As you can see there are two top variations and two bottoms. Choose between a plain or turn-up cuff on the sleeve and plain or split back for the top as well as a wide palazzo leg or baggy pleated cuff leg for the trousers. There are no fastenings on the top and the trousers have an elasticated back waist for an easy pull on style.
The wide leg trousers can be down to the floor of you like them long or just at the ankle if like me you like to show off your shoes. This checked pair was made from a synthetic crepe with a lovely drape. Very important for this style I feel.
The leg with the pleated cuff is a baggy more casual style and more tapered in shape than the wide leg, but still loose at the ankle. I chose to make a sample in this gorgeous checked double gauze fabric (sold out from miss matabi), which in no way shows off the pleats so quickly made another sample in a thin cotton chambray.
View D can be made up without the hem pleats if you like them baggy. These are not detailed in the instructions, but it's just a case of ignoring the pleats and finishing off. The trouser hems of view D are finished with a facing and facing pieces are provided for both pleated and un-pleated versions. The below pair are made from a textured synthetic crepe and are bit of a wardrobe staple.
I think the wide palazzo pants are my favourite part of the pattern as they are pretty smart made up in a nice fabric and worn with a silky crop top or camisole. I shall be offering a link to some additional pattern pieces in the next week or so with darts on the trouser back and a side zip insertion. I love the elasticated pull on style, but it may not work for those with a smaller than average waist in relation to their hips. It's not really possible to grade down on the waist and be able to pull your trousers on, so I shall be offering a way around that scenario. Keep your eyes peeled!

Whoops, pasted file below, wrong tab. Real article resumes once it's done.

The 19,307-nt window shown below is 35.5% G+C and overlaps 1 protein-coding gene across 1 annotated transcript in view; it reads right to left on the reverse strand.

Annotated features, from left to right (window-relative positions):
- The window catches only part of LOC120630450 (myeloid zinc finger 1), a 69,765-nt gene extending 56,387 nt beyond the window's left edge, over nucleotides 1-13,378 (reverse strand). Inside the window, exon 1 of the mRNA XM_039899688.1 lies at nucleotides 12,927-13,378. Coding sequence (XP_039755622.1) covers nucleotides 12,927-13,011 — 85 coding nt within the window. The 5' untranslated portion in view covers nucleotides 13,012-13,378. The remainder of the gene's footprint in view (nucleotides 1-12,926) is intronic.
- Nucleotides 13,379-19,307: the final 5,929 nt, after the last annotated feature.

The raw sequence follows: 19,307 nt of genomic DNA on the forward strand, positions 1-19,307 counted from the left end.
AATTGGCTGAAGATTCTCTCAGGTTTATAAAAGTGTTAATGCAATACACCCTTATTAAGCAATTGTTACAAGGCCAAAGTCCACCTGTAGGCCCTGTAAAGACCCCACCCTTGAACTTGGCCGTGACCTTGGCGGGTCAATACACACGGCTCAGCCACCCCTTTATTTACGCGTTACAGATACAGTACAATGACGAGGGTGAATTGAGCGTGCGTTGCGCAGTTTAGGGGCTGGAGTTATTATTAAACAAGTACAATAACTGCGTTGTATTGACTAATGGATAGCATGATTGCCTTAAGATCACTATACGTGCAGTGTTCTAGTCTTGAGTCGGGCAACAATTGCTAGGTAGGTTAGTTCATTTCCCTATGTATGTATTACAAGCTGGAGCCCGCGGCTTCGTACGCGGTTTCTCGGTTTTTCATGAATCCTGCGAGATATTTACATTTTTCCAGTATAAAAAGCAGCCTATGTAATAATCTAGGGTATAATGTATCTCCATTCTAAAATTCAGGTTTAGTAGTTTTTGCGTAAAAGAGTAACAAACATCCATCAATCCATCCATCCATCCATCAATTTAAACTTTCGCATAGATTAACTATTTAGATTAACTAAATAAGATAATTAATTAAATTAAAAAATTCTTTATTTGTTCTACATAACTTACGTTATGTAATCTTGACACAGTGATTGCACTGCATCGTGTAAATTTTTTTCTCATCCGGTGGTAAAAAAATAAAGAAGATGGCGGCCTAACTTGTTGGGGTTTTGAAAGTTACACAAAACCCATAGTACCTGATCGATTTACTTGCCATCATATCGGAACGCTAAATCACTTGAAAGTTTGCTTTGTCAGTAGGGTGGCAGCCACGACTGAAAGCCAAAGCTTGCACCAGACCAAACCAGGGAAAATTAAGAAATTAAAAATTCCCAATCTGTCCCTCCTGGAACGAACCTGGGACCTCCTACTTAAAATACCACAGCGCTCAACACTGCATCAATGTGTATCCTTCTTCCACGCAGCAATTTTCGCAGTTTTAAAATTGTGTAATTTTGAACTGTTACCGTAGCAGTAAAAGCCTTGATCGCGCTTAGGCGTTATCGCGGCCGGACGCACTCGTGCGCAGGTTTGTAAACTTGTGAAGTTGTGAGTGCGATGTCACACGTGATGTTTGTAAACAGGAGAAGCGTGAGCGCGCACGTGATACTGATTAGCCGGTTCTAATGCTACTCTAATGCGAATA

Did I mention paper? Oh yes here are the paper patterns. It was never my intention to stock hard copied of my patterns actually, but after the release of the Roberts pattern people were requesting it a lot and I couldn't ignore so I've gone into very small scale production. I'm just going to briefly touch upon it now because I think it's important to show that it is possible no matter what the size of your business is. I had no idea how to go about it for the numbers I was thinking so I found a company who print technical plans to print the patterns on A0 paper and I print the envelopes myself with a mix of screen printing and stamping. I even have to fold the patterns myself so it is a bit labour intensive and not for everyone, but if you want to offer more for your customers then it is definitely possible. I love being in complete control of everything and I found a product that works for me, but there are many other ways to do it. Anyway, if you are also a pattern designer wondering if you can print micro runs then the answer is yes, go for it!!!
I hope you like the new pattern and any questions give me a shout! :-)